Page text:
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1941: Mass Murder
 pg. 276 
Already massively overcrowded and short on food, the Lódz (Poland) Ghetto became the destination for trainloads of Jews deported from Germany, Austria, and Bohemia beginning in autumn 1941. To accommodate the influx, the Nazis required Chaim Rumkowski, the head of the ghetto administration, to select 20,000 residents for deportation. By late January 1942 Rumkowski had negotiated the number down to 10,000 deemed "asocial"; that is, not contributing to the ghetto's industries.
Photo: United States Holocaust Memorial Museum Photo Archive / Judische Museum
Nazi authorities often forced the Jews to police themselves, especially in the ghettos. This photograph shows a Jewish policeman at the entrance to the ghetto in Stanislawów, Ukraine. The sign, in German, reads, "Entrance to the Jewish Quarter is Forbidden." The Nazis hoped to completely cut off the ghettos from the outside world. No one was to know what went on there.
Photo: Yad Vashem / United States Holocaust Memorial Museum Photo Archive
The victims of Nazi massacres were almost always buried in mass graves, such as this one in Yugoslavia containing the bodies of Jews and Gypsies murdered by the 750th Infantry Regiment in October 1941. As part of an effort to conceal their horrific crimes, the Nazis would later dig up many of these mass graves so that the bodies could be burned. This is yet another example of atrocity compounded by stupidity. To unearth mass graves was a monumental undertaking, as the Nazis had been filling them across Europe for months. Many graves remained untouched until discovered by Allied troops, and even when remains had been exhumed by Germans, considerable physical evidence remained at overburdened ovens and ineffectual outdoor pyres.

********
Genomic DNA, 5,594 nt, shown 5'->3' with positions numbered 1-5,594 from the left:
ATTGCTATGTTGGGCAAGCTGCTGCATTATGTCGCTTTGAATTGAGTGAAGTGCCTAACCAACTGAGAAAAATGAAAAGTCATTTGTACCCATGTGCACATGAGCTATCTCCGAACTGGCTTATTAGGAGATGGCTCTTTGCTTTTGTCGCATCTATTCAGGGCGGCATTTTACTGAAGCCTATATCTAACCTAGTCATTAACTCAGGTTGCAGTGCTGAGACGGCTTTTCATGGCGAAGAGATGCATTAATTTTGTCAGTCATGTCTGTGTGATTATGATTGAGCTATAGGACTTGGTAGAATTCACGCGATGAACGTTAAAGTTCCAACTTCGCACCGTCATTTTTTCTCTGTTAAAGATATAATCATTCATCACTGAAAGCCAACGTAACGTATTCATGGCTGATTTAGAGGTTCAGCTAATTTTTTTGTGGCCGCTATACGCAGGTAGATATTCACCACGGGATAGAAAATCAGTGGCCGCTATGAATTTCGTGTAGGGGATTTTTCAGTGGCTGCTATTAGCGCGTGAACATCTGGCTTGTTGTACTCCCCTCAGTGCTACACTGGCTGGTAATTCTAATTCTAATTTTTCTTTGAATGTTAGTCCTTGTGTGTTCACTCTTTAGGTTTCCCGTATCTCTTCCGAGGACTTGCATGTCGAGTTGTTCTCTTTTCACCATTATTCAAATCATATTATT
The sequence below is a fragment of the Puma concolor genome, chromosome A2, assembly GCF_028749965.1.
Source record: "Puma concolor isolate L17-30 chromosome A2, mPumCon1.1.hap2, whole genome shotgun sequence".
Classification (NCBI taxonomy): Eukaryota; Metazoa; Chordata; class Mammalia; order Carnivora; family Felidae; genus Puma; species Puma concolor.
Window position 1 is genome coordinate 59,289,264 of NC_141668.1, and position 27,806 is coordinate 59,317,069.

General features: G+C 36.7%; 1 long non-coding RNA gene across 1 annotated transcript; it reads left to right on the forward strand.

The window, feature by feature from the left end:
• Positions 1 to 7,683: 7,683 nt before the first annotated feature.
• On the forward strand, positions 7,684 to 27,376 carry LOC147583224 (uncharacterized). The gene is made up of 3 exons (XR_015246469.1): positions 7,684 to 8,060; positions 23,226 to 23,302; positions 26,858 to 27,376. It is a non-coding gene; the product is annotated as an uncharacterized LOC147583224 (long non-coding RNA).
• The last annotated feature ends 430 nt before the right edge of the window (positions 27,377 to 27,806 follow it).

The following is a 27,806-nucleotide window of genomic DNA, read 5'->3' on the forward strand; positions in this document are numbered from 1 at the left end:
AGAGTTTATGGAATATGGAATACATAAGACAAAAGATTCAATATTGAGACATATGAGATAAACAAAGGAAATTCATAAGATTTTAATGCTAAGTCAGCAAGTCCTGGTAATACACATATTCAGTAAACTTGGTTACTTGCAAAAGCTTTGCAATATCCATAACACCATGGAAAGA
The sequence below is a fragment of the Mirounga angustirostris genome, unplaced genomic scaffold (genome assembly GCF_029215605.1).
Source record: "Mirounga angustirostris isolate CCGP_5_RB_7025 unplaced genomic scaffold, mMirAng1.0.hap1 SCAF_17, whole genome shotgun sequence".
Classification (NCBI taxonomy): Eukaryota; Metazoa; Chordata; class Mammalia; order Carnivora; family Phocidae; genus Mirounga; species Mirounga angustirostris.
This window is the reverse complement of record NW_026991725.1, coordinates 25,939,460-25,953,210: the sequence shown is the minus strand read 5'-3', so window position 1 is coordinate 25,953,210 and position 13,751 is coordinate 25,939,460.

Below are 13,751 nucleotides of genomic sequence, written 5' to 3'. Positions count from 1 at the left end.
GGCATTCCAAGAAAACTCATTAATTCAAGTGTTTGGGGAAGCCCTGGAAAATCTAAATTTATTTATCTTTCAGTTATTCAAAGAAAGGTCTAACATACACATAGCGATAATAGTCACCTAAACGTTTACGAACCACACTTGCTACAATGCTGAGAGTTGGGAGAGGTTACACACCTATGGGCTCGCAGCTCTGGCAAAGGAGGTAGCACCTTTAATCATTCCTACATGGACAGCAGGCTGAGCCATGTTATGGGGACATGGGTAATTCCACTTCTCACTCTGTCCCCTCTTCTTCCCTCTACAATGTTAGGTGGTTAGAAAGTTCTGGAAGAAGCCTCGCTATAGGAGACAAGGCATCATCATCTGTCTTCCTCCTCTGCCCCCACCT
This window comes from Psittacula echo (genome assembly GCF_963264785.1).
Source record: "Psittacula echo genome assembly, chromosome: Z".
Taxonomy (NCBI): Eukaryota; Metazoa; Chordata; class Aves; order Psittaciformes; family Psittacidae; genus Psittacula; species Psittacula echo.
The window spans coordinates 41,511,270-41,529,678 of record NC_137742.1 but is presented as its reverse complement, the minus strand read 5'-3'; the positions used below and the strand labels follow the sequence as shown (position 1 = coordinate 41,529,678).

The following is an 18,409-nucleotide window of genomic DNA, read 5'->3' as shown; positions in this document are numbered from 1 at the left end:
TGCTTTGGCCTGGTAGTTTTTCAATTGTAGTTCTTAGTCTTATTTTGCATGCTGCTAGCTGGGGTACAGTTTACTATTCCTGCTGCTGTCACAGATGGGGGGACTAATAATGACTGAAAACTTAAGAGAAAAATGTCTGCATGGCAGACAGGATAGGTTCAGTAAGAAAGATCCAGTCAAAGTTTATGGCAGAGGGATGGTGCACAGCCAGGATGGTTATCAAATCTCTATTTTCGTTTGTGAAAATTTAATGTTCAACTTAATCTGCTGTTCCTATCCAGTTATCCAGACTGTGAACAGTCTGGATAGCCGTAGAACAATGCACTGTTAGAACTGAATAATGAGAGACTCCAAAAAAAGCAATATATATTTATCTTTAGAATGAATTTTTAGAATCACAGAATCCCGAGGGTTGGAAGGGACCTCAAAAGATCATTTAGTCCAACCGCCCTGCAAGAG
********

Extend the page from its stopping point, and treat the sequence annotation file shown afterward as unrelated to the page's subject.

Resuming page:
Photo: Documentationsarchiv des Osterreischischen Widerstandes / United States Holocaust Memorial Museum Photo Archive
 October 26, 1941: Pigeon-keepers at Kiev, Ukraine, are executed on the assumption that the birds could be used to carry messages.
 October 26, 1941: Germans inform Jews of Kalisz, Poland, that elderly Jews in convalescent homes are to be moved to another home the next day; See October 27, 1941.
 October 27, 1941: A black van that stops at the Jewish old people's home in Kalisz, Poland, is loaded with elderly and driven off. The van is specially outfitted to route carbon monoxide into the cargo area; See October 28, 1941.
1941: Mass Murder
 pg. 276 
The Holocaust Chronicle
© 2009 Publications International, Ltd.